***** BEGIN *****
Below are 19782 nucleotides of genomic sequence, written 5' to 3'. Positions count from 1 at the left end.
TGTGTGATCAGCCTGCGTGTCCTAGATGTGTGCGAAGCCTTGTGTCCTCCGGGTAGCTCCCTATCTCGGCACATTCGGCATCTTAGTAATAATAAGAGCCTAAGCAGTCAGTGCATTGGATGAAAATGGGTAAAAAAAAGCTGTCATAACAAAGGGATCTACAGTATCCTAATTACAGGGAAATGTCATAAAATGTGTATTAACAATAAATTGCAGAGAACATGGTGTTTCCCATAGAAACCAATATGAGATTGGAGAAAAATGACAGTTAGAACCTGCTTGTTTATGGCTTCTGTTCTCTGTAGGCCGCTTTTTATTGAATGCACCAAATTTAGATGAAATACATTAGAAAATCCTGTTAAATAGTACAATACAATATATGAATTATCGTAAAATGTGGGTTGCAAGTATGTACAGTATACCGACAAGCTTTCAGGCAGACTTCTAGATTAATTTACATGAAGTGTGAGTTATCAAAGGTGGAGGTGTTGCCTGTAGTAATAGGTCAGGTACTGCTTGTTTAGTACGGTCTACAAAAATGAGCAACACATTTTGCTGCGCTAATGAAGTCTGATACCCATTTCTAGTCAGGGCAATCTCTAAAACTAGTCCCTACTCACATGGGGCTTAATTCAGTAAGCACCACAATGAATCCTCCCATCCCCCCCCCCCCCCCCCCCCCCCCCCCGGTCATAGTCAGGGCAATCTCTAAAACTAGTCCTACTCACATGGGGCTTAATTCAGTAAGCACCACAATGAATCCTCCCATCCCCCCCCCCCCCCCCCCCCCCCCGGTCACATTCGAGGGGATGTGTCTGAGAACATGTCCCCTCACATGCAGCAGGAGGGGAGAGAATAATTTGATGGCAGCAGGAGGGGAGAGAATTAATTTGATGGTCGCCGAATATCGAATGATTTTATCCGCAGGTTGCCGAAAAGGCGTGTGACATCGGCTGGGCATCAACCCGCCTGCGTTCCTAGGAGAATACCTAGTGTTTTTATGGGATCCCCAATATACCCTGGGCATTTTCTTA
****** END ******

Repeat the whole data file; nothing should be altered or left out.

Below are 19782 nucleotides of genomic sequence, written 5' to 3'. Positions count from 1 at the left end.
TGTGTGATCAGCCTGCGTGTCCTAGATGTGTGCGAAGCCTTGTGTCCTCCGGGTAGCTCCCTATCTCGGCACATTCGGCATCTTAGTAATAATAAGAGCCTAAGCAGTCAGTGCATTGGATGAAAATGGGTAAAAAAAAGCTGTCATAACAAAGGGATCTACAGTATCCTAATTACAGGGAAATGTCATAAAATGTGTATTAACAATAAATTGCAGAGAACATGGTGTTTCCCATAGAAACCAATATGAGATTGGAGAAAAATGACAGTTAGAACCTGCTTGTTTATGGCTTCTGTTCTCTGTAGGCCGCTTTTTATTGAATGCACCAAATTTAGATGAAATACATTAGAAAATCCTGTTAAATAGTACAATACAATATATGAATTATCGTAAAATGTGGGTTGCAAGTATGTACAGTATACCGACAAGCTTTCAGGCAGACTTCTAGATTAATTTACATGAAGTGTGAGTTATCAAAGGTGGAGGTGTTGCCTGTAGTAATAGGTCAGGTACTGCTTGTTTAGTACGGTCTACAAAAATGAGCAACACATTTTGCTGCGCTAATGAAGTCTGATACCCATTTCTAGTCAGGGCAATCTCTAAAACTAGTCCCTACTCACATGGGGCTTAATTCAGTAAGCACCACAATGAATCCTCCCATCCCCCCCCCCCCCCCCCCCCCCCCCCCGGTCATAGTCAGGGCAATCTCTAAAACTAGTCCTACTCACATGGGGCTTAATTCAGTAAGCACCACAATGAATCCTCCCATCCCCCCCCCCCCCCCCCCCCCCCCGGTCACATTCGAGGGGATGTGTCTGAGAACATGTCCCCTCACATGCAGCAGGAGGGGAGAGAATAATTTGATGGCAGCAGGAGGGGAGAGAATTAATTTGATGGTCGCCGAATATCGAATGATTTTATCCGCAGGTTGCCGAAAAGGCGTGTGACATCGGCTGGGCATCAACCCGCCTGCGTTCCTAGGAGAATACCTAGTGTTTTTATGGGATCCCCAATATACCCTGGGCATTTTCTTA